Health and Wellbeing

Council putting all of its energy into support for vulnerable residents

Elderly gentleman sat in chair with smiling care worker kneeling to his side being attentive

Posted on: 24 March 2020

Social care and social work teams at Devon County Council are redeploying staff from non-critical services to essential frontline services in response to the coronavirus outbreak.

It’s to ensure that vulnerable people, young or old, are able to continue accessing the services they need.

Customer service staff at Care Direct, which is the route for adults into Devon County Council’s social work services, have seen telephone calls rise sharply over the last few weeks, as the public comes to terms with the impact of the virus.  They’ve taken hundreds of calls from vulnerable people and their families.

Common questions include ‘will my care worker continue to visit?’, and ‘I have a disability, how can I get my shopping’.

People who receive regular visits from care workers are being told that their care providers are working hard to continue scheduled visits.  As resources allow, some visits may have to be prioritised over others, and the duration of some visits might need to a little shorter if the care worker has more clients to see.  But care providers are in regular touch with their clients to let them know in advance of any difficulties or changes to the routine.

For those concerned with getting groceries, the latest advice, which instructs everyone to stay at home with few exceptions, asks people to use online shopping and delivery for essential food stuffs, as much as possible.  Those who are not identified as being in a vulnerable groups, or who do not have symptoms, are told they can make infrequent and only necessary visits to buy essential food.

The Council is working closely with care providers of residential and home care, to ensure that services are able to continue with as little disruption as possible.  It’s also working with Devon Carers to make sure that unpaid carers, many of whom are aged 70 and over, are receiving the support they need.

Councillor Andrew Leadbetter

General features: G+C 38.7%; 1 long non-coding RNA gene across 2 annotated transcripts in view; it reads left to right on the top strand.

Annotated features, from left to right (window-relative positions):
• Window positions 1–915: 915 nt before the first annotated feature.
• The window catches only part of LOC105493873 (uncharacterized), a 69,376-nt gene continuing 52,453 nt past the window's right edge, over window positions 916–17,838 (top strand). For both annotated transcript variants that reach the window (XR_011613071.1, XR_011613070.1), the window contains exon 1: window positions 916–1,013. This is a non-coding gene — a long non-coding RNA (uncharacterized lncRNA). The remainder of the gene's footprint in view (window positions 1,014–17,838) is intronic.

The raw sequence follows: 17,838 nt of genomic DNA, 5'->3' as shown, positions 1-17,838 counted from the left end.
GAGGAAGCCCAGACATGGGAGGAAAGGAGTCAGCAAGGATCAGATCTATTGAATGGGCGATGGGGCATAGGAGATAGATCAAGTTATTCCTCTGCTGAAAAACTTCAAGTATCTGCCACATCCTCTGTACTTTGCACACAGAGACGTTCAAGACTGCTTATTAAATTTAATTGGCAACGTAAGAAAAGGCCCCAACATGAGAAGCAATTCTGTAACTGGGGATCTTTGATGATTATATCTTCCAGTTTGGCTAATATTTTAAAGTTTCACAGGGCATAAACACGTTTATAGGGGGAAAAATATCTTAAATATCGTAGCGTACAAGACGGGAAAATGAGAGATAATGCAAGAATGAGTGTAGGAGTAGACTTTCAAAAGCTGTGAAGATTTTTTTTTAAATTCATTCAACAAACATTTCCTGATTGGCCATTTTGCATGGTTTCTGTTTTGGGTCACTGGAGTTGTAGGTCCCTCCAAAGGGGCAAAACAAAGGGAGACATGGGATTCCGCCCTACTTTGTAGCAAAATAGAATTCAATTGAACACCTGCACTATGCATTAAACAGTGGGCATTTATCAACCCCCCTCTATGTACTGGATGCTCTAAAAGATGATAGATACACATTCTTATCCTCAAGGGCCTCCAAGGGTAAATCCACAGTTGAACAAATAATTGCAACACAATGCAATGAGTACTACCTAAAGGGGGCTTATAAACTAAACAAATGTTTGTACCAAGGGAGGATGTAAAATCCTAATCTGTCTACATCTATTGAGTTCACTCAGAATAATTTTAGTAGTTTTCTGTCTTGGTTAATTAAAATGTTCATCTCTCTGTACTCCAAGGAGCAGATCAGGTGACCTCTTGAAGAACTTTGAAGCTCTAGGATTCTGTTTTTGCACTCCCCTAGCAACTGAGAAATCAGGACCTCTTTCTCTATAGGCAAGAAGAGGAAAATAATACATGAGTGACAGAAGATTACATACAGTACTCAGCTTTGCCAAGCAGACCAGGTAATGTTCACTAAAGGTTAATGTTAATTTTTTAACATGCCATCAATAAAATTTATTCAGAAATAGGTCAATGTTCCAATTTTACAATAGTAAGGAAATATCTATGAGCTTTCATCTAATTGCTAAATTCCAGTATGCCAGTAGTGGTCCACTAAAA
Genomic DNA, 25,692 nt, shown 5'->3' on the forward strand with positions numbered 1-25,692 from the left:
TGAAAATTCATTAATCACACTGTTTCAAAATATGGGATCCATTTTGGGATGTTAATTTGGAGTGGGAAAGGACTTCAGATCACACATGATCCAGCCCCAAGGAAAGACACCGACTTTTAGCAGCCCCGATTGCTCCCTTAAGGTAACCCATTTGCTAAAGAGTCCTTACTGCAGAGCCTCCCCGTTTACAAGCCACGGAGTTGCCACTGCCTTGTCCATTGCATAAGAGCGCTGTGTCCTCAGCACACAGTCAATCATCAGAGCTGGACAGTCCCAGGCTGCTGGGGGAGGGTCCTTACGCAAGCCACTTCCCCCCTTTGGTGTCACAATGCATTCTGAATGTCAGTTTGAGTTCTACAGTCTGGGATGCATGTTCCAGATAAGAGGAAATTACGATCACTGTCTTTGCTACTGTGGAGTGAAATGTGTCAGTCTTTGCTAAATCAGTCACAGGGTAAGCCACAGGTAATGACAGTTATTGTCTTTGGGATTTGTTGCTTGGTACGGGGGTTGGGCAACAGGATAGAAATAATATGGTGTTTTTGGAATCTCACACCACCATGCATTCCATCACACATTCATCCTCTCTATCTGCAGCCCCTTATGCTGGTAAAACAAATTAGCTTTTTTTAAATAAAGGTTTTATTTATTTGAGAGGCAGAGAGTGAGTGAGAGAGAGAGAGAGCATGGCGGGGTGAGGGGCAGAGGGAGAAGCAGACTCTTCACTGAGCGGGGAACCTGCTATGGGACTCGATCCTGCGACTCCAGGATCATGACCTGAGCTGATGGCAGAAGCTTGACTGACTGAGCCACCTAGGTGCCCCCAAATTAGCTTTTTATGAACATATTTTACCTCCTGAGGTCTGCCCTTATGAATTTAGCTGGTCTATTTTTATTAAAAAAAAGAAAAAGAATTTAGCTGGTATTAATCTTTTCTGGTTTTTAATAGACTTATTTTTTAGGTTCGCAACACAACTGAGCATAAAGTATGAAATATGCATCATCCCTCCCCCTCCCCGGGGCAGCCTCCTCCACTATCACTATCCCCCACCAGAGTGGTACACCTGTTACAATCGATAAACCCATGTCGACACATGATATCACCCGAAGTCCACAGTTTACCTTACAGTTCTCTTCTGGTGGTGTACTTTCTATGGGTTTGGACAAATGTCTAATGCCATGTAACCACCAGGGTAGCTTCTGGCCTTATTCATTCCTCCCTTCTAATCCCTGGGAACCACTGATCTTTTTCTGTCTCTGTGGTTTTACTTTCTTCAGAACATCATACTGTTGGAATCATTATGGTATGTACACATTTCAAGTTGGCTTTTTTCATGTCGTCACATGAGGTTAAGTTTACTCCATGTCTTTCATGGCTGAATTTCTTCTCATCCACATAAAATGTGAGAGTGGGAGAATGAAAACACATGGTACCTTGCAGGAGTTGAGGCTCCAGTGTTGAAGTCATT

Councillor Andrew Leadbetter

Councillor Andrew Leadbetter, Devon County Council’s Cabinet Member for Adult Health and Social Care said:

“These are unprecedented times and care agencies are doing everything they can to make their scheduled appointments.

“We’re putting all of our energy into supporting care providers in Devon.  There is a lot of work being done at the moment around the availability of personal protective equipment for care workers, which we’re in the process of securing.

“We’re monitoring where care providers’ care teams are stretched, due to self-isolating, in order to direct more resources to them, and we’re looking within our own teams to identify staff in less critical services who can be temporarily diverted to support the most important front line services.”

Children’s social work teams are also re-prioritising in order to strengthen key front line services supporting vulnerable children and young people. Staff are redeploying between teams to increase capacity to support all vulnerable children.

Councillor James McInnes

Councillor James McInnes

Councillor James McInnes, the Council’s Cabinet Member for Children’s Services, said:

“Families will be concerned about how this virus impacts on them.  We want to reassure them that we are committed to keeping these vital services running.

“We are continually updating our plans day by day, and are working differently to ensure that we have staff and resources focusing on the services most needed by families.

“Our ‘short breaks’ homes have put in place all necessary measures to keep them open as safe places for children to have overnight stays.

“We’re working out with families how, under these new and challenging circumstances, we can maintain our regular contact.  Usually that’d be visits, but now we’re looking at ways to carry that on differently with technology where necessary.

“And we’ve got staff moving between teams to support areas of our services, such as the Disabled Children’s Services, that need additional resource.”

All across the county, town and parish councils and community groups are setting up volunteer schemes to support those in need.

Devon County Council is working alongside district, city and borough councils to support all the work of towns and parish councils and other community groups, setting up volunteer schemes to ensure vulnerable people receive essential support.

The County Council is also launching a COVID-19 grant scheme to help organisations working with community groups impacted by coronasavirus.  For information about the COVID-19 grant scheme visit the council’s website

And it has launched a Devon Communities Together COVID-19 helpline to sup.port parish and town councils’ local response and resilience to the virus, and we’re working closely with the voluntary sector to provide guidance on supporting the vulnerable in our communities.

For more information and advice about COVID-19, visit Devon County Council’s website

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